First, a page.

The next stop was the other part of FIAC 2009, taking place in a temporary building erected in the Cour Carree de Louvre.  For those who have been to the Louvre, that’s the courtyard to the east of the Pyramid.

For FIAC, a temporary building in the Cour Caree du Louvre
For FIAC, a temporary building in the Cour Caree du Louvre

I didn’t find as much to like with this collection of galleries and artists.  One guy was eyeing my Leica, though…At least I think that’s where he was looking.  His wife finally dragged him away.  (He was probably trying to figure out what it was, since I usually cover the “steal me” red dot and model engraving with pieces of black tape.)

My biggest surprise was the Centre Pompidou…The place was crawling with people.  Also surprising was the number of kids — little kids.

Two children and the Christophe Berdaugeur/Marie Pejus installation "7th Continent"
Two children and the Christophe Berdaugeur/Marie Pejus installation “7th Continent”

These two are looking at an installation called “7th Continent” by Christophe Berdauguer and Marie Pejus…That is, until their mother told them to get out of the way of the guy taking pictures.  But we worked that out, and now Mom is expecting a file with the picture. (That will take a little bit of time back home — this is a tricky image.)  It does make you wonder about “children’s art”…It really shouldn’t be just about clowns and bunnies.

There is quite a lot of activity around the Centre (it is much more than just a museum).  The shot below was taken just after sunset, and you can see the glow of the Eiffel Tower at the upper right.

Place Georges Pompidou just after sunset
Place Georges Pompidou just after sunset

Even as I left a little after 7:00 pm, people were still coming in.  Why aren’t those people staying at home on Sunday evening watching TV and training their kids to be couch potatoes?

Footnote:  The Musee Rodin has an excellent guide to the museum’s collections.  “Guide to the Musee Rodin Collections” is a compact and concise 256-page book and provides insights into not only Rodin’s sculptures, but also his painting, drawings, and works of others that he collected.  The price is 15 Euros and you can find a little more information here:  http://www.musee-rodin.fr/bnouv-e.htm.

Oct 242009
 

First stop today was Napoleon’s Tomb.  This is indeed a national shrine…Perhaps the French are more willing to celebrate a leader’s accomplishments, and not focus too much attention on his shortcomings.  The sarcophagus likes in the tomb that was excavated and build under dome of what was once the Royal Chapel.

Napoleon's Tomb

When the dome was regilded in 1989, about 25 pounds of gold was used.  The tomb is part of the Hotel National des Invalides, which also houses the Musee de L’Armee.  I was pleasantly surprised to see an exhibit honoring Poland’s story and contributions in WWII.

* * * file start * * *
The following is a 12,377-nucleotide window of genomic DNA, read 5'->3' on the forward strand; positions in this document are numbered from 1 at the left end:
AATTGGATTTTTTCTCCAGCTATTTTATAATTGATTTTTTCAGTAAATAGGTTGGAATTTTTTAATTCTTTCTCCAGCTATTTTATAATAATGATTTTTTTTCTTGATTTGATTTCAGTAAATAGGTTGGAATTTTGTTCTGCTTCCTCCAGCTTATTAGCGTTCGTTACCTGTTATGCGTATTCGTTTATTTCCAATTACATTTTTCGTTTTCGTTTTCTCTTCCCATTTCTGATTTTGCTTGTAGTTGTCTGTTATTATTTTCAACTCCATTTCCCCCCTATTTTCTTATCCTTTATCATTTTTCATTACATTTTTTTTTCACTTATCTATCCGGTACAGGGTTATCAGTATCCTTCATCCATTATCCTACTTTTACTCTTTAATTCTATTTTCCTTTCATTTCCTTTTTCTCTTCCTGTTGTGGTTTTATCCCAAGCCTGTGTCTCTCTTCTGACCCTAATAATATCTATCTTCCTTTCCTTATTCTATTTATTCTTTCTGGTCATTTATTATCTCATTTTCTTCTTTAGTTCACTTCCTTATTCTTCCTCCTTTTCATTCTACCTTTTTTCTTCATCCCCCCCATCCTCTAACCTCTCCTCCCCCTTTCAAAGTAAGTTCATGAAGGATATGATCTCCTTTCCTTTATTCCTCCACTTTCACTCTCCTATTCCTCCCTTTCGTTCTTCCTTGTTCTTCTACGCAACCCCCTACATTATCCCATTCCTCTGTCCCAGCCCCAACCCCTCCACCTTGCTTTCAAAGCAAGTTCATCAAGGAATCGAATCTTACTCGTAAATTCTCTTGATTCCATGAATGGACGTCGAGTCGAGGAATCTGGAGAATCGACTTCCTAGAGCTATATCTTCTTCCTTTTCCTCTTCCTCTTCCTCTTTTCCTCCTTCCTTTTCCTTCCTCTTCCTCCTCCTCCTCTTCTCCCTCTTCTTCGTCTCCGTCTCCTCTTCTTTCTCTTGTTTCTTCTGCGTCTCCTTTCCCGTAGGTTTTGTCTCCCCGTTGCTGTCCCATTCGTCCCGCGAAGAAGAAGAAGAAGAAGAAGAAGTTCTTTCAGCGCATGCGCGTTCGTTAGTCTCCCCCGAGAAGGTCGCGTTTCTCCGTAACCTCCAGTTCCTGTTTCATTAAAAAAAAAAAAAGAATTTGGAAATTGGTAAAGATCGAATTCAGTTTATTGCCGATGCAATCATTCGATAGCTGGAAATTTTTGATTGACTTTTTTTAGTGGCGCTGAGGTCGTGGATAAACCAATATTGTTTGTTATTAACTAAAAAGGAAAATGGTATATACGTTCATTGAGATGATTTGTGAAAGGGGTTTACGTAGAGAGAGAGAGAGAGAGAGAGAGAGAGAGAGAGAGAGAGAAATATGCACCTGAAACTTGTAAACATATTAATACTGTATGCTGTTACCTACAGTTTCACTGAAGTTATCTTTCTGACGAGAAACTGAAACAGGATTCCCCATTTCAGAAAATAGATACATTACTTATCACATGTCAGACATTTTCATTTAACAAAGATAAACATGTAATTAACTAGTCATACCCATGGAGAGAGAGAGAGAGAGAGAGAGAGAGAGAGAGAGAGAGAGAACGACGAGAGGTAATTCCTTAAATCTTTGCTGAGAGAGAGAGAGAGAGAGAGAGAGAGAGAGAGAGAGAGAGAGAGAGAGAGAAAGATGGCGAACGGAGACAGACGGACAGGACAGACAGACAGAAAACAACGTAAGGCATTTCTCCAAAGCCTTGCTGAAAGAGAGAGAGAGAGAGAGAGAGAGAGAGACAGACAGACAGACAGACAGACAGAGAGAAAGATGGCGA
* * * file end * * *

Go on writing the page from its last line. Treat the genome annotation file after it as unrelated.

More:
Poland:  First to Fight

There is a series of displays down a corridor (shown) with French text, and a series of large photos and text displayed in the museum’s main courtyard (English and French) giving a much more accurate view of events than the history I learned.

One little gem in the Musee de L’Armee is the Musee des Plans-Reliefs.  These are formerly classified relief map models of French fortifications along the Atlantic coast, the Pyrenees, and the Mediterranean.   You have to climb up to the 4th floor, where the 24 models in the collection are kept in a dark, climate-controlled room that runs pretty much the length of the courtyard.

Models of French Fortifications

It is very dark in the museum, but you can manage photos if you have a fairly fast lens, a steady hand, and can manage high ISO digital images.

FIAC 2009 (Foire Internationale d’Art Contemporain) is a pretty significant contemporary arts exhibition.  In the booths are the big name galleries, and sitting in the booths or mounted on the wall are some pretty big name artists.

The FIAC in the Grande Palais

This picture is just the part that is set up in Paris’ Grand Palais.  The other half is located in the Cour Carree de Louvre…I guess you could see both in one day.  Contemporary art isn’t for everyone, and I can easily disregard the vast majority of what I saw today.  However, every once in awhile…

Oct 232009
 

Might as well use some of those miles.*  Flew out on Wednesday — Arrived Thursday morning.  And I admit to dogging it on the arrival day and just crashing for the rest of Thursday.

Friday I hoofed it from my hotel (near UNESCO) to the Musee d’Orsay.  This remains one my favorite art museums mostly because of its content — art from 1848 to 1914.  The building is an old train station saved from the wrecking ball.  As a result, the main hall is spacious and airy.  There are plenty of places in the main hall to sit and relax, a good restaurant with a wonderfully ornate dining room, another restaurant overlooking the Seine, and a snack bar.  (Some snooty architecture critic was praising NYC’s Guggenheim, remarking that it was unique in that it didn’t look like an old palace or a train shed.  Would that more museums looked like the d’Orsay.)

The Main Hall of the Musee d'Orsay.

Along both sides of the main hall (the former train shed) are exhibit rooms.  On the River Seine side (the right side of the picture) are several levels of galleries.  The museum’s impressive collection of Impressionist and Post-Impressionist work is on the 5th level (picture taken from what would be the 6th level), stretching the length of the building and across the end behind the clock.  Additional rooms hold pastels in special controlled lighting.  My only critique is that while the galleries are great, vertical access in the building is a totally bizarre mixture of ramps, stairs, and escalators.

A four day Paris Museum pass gets you access to about 60 museums and attractions, and avoids the longer lines.

For Saturday?  Probably FIAC 2009. (Look it up.)

* Actually, it only took 40,000 Alaska miles to get a flight on American from Washington National (DCA) via Miami — the first time I’ve taken DC’s Metro from home to an airport for a European flight.